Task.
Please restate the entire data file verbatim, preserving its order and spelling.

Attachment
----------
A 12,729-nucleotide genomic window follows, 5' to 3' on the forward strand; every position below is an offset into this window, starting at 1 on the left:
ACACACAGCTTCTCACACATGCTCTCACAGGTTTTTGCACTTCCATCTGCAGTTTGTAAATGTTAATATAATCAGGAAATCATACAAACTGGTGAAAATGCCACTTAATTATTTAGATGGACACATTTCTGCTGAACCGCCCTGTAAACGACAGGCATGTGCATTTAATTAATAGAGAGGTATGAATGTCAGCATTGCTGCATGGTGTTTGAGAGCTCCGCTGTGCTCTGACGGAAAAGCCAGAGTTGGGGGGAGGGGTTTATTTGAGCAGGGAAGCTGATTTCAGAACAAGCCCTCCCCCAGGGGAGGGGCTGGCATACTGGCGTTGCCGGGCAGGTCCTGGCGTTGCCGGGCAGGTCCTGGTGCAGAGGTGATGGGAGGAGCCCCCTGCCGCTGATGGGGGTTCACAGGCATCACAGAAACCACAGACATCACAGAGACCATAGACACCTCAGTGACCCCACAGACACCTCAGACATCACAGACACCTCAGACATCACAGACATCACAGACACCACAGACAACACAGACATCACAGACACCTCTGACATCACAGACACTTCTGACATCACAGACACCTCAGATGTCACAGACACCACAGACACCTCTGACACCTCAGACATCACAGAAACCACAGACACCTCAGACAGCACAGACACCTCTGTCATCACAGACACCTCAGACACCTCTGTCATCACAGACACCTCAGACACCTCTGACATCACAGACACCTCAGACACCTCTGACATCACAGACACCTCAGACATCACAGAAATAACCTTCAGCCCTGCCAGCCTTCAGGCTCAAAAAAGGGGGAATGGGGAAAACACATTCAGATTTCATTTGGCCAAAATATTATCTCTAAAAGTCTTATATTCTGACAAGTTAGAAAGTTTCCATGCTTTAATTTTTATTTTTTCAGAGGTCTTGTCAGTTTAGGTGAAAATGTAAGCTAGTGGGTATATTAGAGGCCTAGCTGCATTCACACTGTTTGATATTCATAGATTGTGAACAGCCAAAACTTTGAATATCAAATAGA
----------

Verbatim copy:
A 12,729-nucleotide genomic window follows, 5' to 3' on the forward strand; every position below is an offset into this window, starting at 1 on the left:
ACACACAGCTTCTCACACATGCTCTCACAGGTTTTTGCACTTCCATCTGCAGTTTGTAAATGTTAATATAATCAGGAAATCATACAAACTGGTGAAAATGCCACTTAATTATTTAGATGGACACATTTCTGCTGAACCGCCCTGTAAACGACAGGCATGTGCATTTAATTAATAGAGAGGTATGAATGTCAGCATTGCTGCATGGTGTTTGAGAGCTCCGCTGTGCTCTGACGGAAAAGCCAGAGTTGGGGGGAGGGGTTTATTTGAGCAGGGAAGCTGATTTCAGAACAAGCCCTCCCCCAGGGGAGGGGCTGGCATACTGGCGTTGCCGGGCAGGTCCTGGCGTTGCCGGGCAGGTCCTGGTGCAGAGGTGATGGGAGGAGCCCCCTGCCGCTGATGGGGGTTCACAGGCATCACAGAAACCACAGACATCACAGAGACCATAGACACCTCAGTGACCCCACAGACACCTCAGACATCACAGACACCTCAGACATCACAGACATCACAGACACCACAGACAACACAGACATCACAGACACCTCTGACATCACAGACACTTCTGACATCACAGACACCTCAGATGTCACAGACACCACAGACACCTCTGACACCTCAGACATCACAGAAACCACAGACACCTCAGACAGCACAGACACCTCTGTCATCACAGACACCTCAGACACCTCTGTCATCACAGACACCTCAGACACCTCTGACATCACAGACACCTCAGACACCTCTGACATCACAGACACCTCAGACATCACAGAAATAACCTTCAGCCCTGCCAGCCTTCAGGCTCAAAAAAGGGGGAATGGGGAAAACACATTCAGATTTCATTTGGCCAAAATATTATCTCTAAAAGTCTTATATTCTGACAAGTTAGAAAGTTTCCATGCTTTAATTTTTATTTTTTCAGAGGTCTTGTCAGTTTAGGTGAAAATGTAAGCTAGTGGGTATATTAGAGGCCTAGCTGCATTCACACTGTTTGATATTCATAGATTGTGAACAGCCAAAACTTTGAATATCAAATAGA